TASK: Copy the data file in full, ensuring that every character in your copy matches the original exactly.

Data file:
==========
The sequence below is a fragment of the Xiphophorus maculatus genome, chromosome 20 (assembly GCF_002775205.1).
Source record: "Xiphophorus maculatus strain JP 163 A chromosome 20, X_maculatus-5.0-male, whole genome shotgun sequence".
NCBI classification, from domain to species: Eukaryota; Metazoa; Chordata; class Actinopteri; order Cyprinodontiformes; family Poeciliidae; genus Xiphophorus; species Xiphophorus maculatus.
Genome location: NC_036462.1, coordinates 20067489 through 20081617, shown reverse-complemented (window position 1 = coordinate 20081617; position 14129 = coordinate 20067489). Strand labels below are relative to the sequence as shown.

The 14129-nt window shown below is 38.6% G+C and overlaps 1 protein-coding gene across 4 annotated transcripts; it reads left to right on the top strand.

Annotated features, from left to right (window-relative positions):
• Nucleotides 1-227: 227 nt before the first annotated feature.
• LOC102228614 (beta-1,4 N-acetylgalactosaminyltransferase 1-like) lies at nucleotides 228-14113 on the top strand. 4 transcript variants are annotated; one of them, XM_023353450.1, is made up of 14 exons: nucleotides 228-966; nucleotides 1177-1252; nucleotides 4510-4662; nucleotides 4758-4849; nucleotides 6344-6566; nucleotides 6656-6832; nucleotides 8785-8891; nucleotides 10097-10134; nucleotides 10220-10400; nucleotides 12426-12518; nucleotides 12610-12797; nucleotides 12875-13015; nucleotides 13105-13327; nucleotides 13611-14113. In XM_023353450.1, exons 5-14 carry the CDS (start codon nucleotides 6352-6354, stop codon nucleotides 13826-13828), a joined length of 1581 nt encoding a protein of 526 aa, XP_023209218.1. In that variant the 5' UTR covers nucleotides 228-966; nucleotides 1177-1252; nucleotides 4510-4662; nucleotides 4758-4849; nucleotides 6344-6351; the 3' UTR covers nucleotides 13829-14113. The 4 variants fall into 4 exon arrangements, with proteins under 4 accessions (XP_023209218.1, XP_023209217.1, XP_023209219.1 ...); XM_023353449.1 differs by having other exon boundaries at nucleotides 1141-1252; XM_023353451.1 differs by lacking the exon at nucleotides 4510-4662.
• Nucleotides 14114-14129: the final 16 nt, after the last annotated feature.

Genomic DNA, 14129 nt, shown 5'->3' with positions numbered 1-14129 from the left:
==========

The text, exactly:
The sequence below is a fragment of the Xiphophorus maculatus genome, chromosome 20 (assembly GCF_002775205.1).
Source record: "Xiphophorus maculatus strain JP 163 A chromosome 20, X_maculatus-5.0-male, whole genome shotgun sequence".
NCBI classification, from domain to species: Eukaryota; Metazoa; Chordata; class Actinopteri; order Cyprinodontiformes; family Poeciliidae; genus Xiphophorus; species Xiphophorus maculatus.
Genome location: NC_036462.1, coordinates 20067489 through 20081617, shown reverse-complemented (window position 1 = coordinate 20081617; position 14129 = coordinate 20067489). Strand labels below are relative to the sequence as shown.

The 14129-nt window shown below is 38.6% G+C and overlaps 1 protein-coding gene across 4 annotated transcripts; it reads left to right on the top strand.

Annotated features, from left to right (window-relative positions):
• Nucleotides 1-227: 227 nt before the first annotated feature.
• LOC102228614 (beta-1,4 N-acetylgalactosaminyltransferase 1-like) lies at nucleotides 228-14113 on the top strand. 4 transcript variants are annotated; one of them, XM_023353450.1, is made up of 14 exons: nucleotides 228-966; nucleotides 1177-1252; nucleotides 4510-4662; nucleotides 4758-4849; nucleotides 6344-6566; nucleotides 6656-6832; nucleotides 8785-8891; nucleotides 10097-10134; nucleotides 10220-10400; nucleotides 12426-12518; nucleotides 12610-12797; nucleotides 12875-13015; nucleotides 13105-13327; nucleotides 13611-14113. In XM_023353450.1, exons 5-14 carry the CDS (start codon nucleotides 6352-6354, stop codon nucleotides 13826-13828), a joined length of 1581 nt encoding a protein of 526 aa, XP_023209218.1. In that variant the 5' UTR covers nucleotides 228-966; nucleotides 1177-1252; nucleotides 4510-4662; nucleotides 4758-4849; nucleotides 6344-6351; the 3' UTR covers nucleotides 13829-14113. The 4 variants fall into 4 exon arrangements, with proteins under 4 accessions (XP_023209218.1, XP_023209217.1, XP_023209219.1 ...); XM_023353449.1 differs by having other exon boundaries at nucleotides 1141-1252; XM_023353451.1 differs by lacking the exon at nucleotides 4510-4662.
• Nucleotides 14114-14129: the final 16 nt, after the last annotated feature.

Genomic DNA, 14129 nt, shown 5'->3' with positions numbered 1-14129 from the left: